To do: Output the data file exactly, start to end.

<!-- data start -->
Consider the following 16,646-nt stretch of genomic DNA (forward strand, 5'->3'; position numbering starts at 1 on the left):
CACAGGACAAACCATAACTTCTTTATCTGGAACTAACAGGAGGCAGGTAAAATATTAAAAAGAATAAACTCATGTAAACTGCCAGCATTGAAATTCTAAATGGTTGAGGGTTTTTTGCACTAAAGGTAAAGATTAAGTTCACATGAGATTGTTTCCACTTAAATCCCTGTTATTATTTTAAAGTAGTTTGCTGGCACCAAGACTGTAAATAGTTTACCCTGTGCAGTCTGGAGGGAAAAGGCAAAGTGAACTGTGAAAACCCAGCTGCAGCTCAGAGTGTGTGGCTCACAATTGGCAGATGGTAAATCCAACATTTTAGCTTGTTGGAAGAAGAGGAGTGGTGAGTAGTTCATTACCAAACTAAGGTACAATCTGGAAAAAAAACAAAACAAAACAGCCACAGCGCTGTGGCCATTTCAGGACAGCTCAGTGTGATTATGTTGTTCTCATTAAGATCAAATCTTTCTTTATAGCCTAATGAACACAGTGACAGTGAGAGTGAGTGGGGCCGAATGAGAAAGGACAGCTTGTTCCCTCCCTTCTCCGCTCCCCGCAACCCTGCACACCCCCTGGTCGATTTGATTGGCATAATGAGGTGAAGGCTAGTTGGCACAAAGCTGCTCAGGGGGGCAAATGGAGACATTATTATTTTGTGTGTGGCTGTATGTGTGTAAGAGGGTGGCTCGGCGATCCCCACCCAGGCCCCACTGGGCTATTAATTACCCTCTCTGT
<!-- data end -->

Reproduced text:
Consider the following 16,646-nt stretch of genomic DNA (forward strand, 5'->3'; position numbering starts at 1 on the left):
CACAGGACAAACCATAACTTCTTTATCTGGAACTAACAGGAGGCAGGTAAAATATTAAAAAGAATAAACTCATGTAAACTGCCAGCATTGAAATTCTAAATGGTTGAGGGTTTTTTGCACTAAAGGTAAAGATTAAGTTCACATGAGATTGTTTCCACTTAAATCCCTGTTATTATTTTAAAGTAGTTTGCTGGCACCAAGACTGTAAATAGTTTACCCTGTGCAGTCTGGAGGGAAAAGGCAAAGTGAACTGTGAAAACCCAGCTGCAGCTCAGAGTGTGTGGCTCACAATTGGCAGATGGTAAATCCAACATTTTAGCTTGTTGGAAGAAGAGGAGTGGTGAGTAGTTCATTACCAAACTAAGGTACAATCTGGAAAAAAAACAAAACAAAACAGCCACAGCGCTGTGGCCATTTCAGGACAGCTCAGTGTGATTATGTTGTTCTCATTAAGATCAAATCTTTCTTTATAGCCTAATGAACACAGTGACAGTGAGAGTGAGTGGGGCCGAATGAGAAAGGACAGCTTGTTCCCTCCCTTCTCCGCTCCCCGCAACCCTGCACACCCCCTGGTCGATTTGATTGGCATAATGAGGTGAAGGCTAGTTGGCACAAAGCTGCTCAGGGGGGCAAATGGAGACATTATTATTTTGTGTGTGGCTGTATGTGTGTAAGAGGGTGGCTCGGCGATCCCCACCCAGGCCCCACTGGGCTATTAATTACCCTCTCTGT